Approaching Timelessness

By July 14, 2018July 18th, 2018No Comments

Misfit Phase, a watch I designed in 2016 was recently named best hybrid smart watch of 2018 by Tech Radar. For historical context, we designed this watch in 2016, 3 iPhones ago. It’s a connected object in a fast-moving space, and certainly the oldest product on the list.

So what makes this two year old watch successful today? Besides the obvious fact that the price has come down significantly due to economies of scale, there are three things that we did right when designing this watch:

Using the Right Technology

This is a watch that relies on connectivity for survival. Bluetooth, so far, has lasted surprisingly long, and doesn’t seem to be slowing down anytime soon. Just 5 years ago, ANT+ was making a good bid for close-range wireless. On a long enough timeline, though, Bluetooth is surely on the way out, and I’m willing to wager that Apple will again kill it faster than any of us anticipate. Fortunately, Bluetooth’s open nature, wide adoption, and it’s special ability to easily connect so many products has made it stand the test of time.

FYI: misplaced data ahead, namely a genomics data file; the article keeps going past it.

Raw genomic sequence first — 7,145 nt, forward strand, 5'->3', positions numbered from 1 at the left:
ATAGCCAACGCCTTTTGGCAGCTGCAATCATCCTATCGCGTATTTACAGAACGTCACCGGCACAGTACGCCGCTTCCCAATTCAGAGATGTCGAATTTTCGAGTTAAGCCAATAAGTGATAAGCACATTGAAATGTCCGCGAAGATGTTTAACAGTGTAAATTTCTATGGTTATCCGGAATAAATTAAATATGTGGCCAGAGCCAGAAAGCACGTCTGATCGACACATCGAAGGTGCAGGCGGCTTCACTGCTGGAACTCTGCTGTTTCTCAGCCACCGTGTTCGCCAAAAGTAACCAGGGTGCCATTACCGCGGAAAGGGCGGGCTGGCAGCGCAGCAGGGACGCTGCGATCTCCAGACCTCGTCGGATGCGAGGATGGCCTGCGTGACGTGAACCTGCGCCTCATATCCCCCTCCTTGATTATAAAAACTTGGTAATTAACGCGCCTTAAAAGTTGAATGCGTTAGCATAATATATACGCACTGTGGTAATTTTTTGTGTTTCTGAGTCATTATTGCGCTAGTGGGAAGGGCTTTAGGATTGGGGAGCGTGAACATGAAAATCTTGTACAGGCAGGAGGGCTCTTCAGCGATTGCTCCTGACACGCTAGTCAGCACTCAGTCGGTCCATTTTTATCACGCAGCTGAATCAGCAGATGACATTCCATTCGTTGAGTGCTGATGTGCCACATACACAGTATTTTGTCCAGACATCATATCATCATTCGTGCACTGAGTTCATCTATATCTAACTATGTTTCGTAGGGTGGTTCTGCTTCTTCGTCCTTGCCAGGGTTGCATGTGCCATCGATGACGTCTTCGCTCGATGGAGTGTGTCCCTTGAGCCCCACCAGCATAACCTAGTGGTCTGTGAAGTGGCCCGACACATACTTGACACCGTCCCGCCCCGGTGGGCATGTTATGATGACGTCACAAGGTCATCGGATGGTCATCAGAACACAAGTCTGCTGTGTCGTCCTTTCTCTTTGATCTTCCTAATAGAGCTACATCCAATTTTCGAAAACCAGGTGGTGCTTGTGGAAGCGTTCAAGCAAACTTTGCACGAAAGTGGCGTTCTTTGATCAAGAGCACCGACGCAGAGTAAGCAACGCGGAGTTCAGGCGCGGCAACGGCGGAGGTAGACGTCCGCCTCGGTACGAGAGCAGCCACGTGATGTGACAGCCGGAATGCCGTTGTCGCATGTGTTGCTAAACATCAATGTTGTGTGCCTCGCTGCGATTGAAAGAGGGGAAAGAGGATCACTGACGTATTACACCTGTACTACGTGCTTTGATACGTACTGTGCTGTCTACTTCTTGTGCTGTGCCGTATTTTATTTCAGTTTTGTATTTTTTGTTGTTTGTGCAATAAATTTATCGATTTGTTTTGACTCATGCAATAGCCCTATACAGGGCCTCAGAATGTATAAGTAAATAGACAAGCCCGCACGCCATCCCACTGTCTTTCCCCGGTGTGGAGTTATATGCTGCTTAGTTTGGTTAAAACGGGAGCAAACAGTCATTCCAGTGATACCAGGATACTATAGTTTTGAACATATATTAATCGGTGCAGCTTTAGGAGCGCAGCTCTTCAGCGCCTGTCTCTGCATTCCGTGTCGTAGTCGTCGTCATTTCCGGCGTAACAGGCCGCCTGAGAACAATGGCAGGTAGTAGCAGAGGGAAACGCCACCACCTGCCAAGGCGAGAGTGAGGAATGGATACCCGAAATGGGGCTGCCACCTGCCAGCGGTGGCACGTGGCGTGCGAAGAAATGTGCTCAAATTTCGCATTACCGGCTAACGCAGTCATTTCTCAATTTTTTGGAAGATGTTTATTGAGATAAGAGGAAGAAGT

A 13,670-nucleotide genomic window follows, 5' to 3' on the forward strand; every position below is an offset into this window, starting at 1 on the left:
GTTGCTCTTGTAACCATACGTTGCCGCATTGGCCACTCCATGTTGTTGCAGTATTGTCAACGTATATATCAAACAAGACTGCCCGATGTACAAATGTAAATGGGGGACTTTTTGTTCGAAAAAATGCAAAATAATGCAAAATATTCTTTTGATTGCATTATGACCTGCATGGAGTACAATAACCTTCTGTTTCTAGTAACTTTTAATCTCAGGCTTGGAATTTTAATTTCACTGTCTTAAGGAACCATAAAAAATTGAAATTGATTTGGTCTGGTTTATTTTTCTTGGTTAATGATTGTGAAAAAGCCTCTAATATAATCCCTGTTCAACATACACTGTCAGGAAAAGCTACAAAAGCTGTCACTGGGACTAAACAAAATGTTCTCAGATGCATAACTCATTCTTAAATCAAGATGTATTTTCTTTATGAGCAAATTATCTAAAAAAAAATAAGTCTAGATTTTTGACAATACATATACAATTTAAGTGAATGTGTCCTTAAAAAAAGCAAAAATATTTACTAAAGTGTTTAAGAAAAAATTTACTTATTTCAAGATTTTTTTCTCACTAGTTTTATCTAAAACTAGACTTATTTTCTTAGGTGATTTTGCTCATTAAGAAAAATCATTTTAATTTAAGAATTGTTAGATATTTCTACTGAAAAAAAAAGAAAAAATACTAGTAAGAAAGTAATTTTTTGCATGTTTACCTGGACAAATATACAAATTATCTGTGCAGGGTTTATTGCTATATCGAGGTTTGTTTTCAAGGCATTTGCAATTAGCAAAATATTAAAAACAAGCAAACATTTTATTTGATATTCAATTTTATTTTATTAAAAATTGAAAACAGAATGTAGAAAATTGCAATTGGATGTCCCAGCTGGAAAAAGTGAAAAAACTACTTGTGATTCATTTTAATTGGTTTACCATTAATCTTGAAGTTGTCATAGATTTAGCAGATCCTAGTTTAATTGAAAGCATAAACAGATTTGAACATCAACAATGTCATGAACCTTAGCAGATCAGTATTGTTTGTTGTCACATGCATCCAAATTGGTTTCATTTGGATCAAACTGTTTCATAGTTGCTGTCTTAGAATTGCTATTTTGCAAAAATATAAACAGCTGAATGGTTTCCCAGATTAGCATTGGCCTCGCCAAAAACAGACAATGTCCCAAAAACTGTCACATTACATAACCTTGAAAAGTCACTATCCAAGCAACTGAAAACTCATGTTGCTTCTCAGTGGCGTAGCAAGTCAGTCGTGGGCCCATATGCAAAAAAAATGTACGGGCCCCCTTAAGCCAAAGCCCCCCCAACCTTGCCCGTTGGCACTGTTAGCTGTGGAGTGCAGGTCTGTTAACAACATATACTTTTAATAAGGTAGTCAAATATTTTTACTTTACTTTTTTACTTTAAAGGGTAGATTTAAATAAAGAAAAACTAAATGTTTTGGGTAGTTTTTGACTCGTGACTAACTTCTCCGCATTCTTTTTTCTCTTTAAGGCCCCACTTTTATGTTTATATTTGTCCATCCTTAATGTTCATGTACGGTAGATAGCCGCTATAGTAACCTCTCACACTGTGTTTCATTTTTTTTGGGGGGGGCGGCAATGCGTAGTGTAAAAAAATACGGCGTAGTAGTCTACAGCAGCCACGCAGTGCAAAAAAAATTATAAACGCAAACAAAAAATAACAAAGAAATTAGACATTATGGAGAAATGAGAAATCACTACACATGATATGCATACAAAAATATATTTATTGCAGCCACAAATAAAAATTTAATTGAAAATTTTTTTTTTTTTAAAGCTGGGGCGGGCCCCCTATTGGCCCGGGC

Looking Backwards Doesn’t Have To Be a Step Backwards

We were vicious about cutting technologies that won’t age well, even if they have mass adoption.  A rechargeable battery would have made the device thinner and smaller while still offering great battery life, but would cut our effective product life to 2-3 years. We built Phase with materials that can last on the wrist for many years, well beyond the expected lifespan of even most companies, so offering users a true way of maintaining their own device by replacing the battery was pivotal in our product decision.

Understanding History:

We spent well over 6 months researching the history of watches and jewelry to appreciate the history of creating watches. It was important to understand the key historical timepieces, innovations, who developed them, and when.

After we understood the trends and history, we designed an object to be timeless; one that doesn’t get stuck in a modern trend that would make it look dated in a few years. The deluxe materials ensure that the watch survives not only style changes, but the knocks and bangs of every day life. Our formal language was most inspired by the products that we had already created; we maintained a strong family resemblance but strived to be agelessly modern and clean. Time will tell how well we did, but it feels great after almost 3 years.

Obviously, I’m glossing over a lot of the decisions we made. My history is a little fuzzy, but these are some lessons that I have they have stayed with me over time and I hope that they’re useful when you’re designing your next product.


Author Tim

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